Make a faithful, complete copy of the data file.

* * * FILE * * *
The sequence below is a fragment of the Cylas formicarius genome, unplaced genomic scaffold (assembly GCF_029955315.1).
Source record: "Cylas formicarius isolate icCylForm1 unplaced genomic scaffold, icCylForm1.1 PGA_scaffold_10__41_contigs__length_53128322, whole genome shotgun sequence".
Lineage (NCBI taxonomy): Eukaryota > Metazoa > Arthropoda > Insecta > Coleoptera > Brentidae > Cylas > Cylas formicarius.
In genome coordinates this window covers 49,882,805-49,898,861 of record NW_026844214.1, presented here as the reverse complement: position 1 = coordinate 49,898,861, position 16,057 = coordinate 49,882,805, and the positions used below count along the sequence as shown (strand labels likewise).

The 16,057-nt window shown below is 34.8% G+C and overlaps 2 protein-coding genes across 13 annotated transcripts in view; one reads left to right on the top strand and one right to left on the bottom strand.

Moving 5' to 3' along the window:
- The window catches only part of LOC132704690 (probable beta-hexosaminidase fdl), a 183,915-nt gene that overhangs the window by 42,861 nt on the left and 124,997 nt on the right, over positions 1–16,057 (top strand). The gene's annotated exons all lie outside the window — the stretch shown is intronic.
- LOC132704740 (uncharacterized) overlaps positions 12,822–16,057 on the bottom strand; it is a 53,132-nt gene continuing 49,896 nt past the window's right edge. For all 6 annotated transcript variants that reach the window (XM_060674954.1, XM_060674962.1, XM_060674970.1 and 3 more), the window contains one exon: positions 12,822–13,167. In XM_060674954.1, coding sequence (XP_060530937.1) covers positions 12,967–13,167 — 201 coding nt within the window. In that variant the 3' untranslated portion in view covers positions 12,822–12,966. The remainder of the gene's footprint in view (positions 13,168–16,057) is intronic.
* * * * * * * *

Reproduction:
The sequence below is a fragment of the Cylas formicarius genome, unplaced genomic scaffold (assembly GCF_029955315.1).
Source record: "Cylas formicarius isolate icCylForm1 unplaced genomic scaffold, icCylForm1.1 PGA_scaffold_10__41_contigs__length_53128322, whole genome shotgun sequence".
Lineage (NCBI taxonomy): Eukaryota > Metazoa > Arthropoda > Insecta > Coleoptera > Brentidae > Cylas > Cylas formicarius.
In genome coordinates this window covers 49,882,805-49,898,861 of record NW_026844214.1, presented here as the reverse complement: position 1 = coordinate 49,898,861, position 16,057 = coordinate 49,882,805, and the positions used below count along the sequence as shown (strand labels likewise).

The 16,057-nt window shown below is 34.8% G+C and overlaps 2 protein-coding genes across 13 annotated transcripts in view; one reads left to right on the top strand and one right to left on the bottom strand.

Moving 5' to 3' along the window:
- The window catches only part of LOC132704690 (probable beta-hexosaminidase fdl), a 183,915-nt gene that overhangs the window by 42,861 nt on the left and 124,997 nt on the right, over positions 1–16,057 (top strand). The gene's annotated exons all lie outside the window — the stretch shown is intronic.
- LOC132704740 (uncharacterized) overlaps positions 12,822–16,057 on the bottom strand; it is a 53,132-nt gene continuing 49,896 nt past the window's right edge. For all 6 annotated transcript variants that reach the window (XM_060674954.1, XM_060674962.1, XM_060674970.1 and 3 more), the window contains one exon: positions 12,822–13,167. In XM_060674954.1, coding sequence (XP_060530937.1) covers positions 12,967–13,167 — 201 coding nt within the window. In that variant the 3' untranslated portion in view covers positions 12,822–12,966. The remainder of the gene's footprint in view (positions 13,168–16,057) is intronic.